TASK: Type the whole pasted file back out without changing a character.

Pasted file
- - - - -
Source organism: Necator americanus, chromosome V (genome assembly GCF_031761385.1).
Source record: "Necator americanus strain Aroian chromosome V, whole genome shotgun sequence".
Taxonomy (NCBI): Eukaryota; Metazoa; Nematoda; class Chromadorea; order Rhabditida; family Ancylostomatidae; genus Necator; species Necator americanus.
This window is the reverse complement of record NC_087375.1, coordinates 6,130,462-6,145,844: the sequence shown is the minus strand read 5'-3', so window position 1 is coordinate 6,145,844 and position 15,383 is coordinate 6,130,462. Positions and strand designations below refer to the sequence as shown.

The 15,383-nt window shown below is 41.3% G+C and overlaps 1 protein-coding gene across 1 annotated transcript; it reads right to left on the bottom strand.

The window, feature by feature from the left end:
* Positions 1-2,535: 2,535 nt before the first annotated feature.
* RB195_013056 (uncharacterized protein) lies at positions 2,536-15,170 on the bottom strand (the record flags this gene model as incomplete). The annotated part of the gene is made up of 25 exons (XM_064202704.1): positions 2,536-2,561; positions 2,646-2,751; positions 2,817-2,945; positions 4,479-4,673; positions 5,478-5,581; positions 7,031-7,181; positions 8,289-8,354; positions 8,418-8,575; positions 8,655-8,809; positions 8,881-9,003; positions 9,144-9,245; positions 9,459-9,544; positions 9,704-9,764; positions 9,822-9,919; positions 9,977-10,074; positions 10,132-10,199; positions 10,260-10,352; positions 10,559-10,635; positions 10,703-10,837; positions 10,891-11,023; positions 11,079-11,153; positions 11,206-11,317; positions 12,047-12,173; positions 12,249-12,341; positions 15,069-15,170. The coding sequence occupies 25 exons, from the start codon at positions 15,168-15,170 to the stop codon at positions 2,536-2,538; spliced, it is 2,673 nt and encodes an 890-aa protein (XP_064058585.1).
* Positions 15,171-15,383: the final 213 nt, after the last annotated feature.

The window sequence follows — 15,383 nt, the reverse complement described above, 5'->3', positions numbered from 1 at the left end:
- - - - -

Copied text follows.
Source organism: Necator americanus, chromosome V (genome assembly GCF_031761385.1).
Source record: "Necator americanus strain Aroian chromosome V, whole genome shotgun sequence".
Taxonomy (NCBI): Eukaryota; Metazoa; Nematoda; class Chromadorea; order Rhabditida; family Ancylostomatidae; genus Necator; species Necator americanus.
This window is the reverse complement of record NC_087375.1, coordinates 6,130,462-6,145,844: the sequence shown is the minus strand read 5'-3', so window position 1 is coordinate 6,145,844 and position 15,383 is coordinate 6,130,462. Positions and strand designations below refer to the sequence as shown.

The 15,383-nt window shown below is 41.3% G+C and overlaps 1 protein-coding gene across 1 annotated transcript; it reads right to left on the bottom strand.

The window, feature by feature from the left end:
* Positions 1-2,535: 2,535 nt before the first annotated feature.
* RB195_013056 (uncharacterized protein) lies at positions 2,536-15,170 on the bottom strand (the record flags this gene model as incomplete). The annotated part of the gene is made up of 25 exons (XM_064202704.1): positions 2,536-2,561; positions 2,646-2,751; positions 2,817-2,945; positions 4,479-4,673; positions 5,478-5,581; positions 7,031-7,181; positions 8,289-8,354; positions 8,418-8,575; positions 8,655-8,809; positions 8,881-9,003; positions 9,144-9,245; positions 9,459-9,544; positions 9,704-9,764; positions 9,822-9,919; positions 9,977-10,074; positions 10,132-10,199; positions 10,260-10,352; positions 10,559-10,635; positions 10,703-10,837; positions 10,891-11,023; positions 11,079-11,153; positions 11,206-11,317; positions 12,047-12,173; positions 12,249-12,341; positions 15,069-15,170. The coding sequence occupies 25 exons, from the start codon at positions 15,168-15,170 to the stop codon at positions 2,536-2,538; spliced, it is 2,673 nt and encodes an 890-aa protein (XP_064058585.1).
* Positions 15,171-15,383: the final 213 nt, after the last annotated feature.

The window sequence follows — 15,383 nt, the reverse complement described above, 5'->3', positions numbered from 1 at the left end: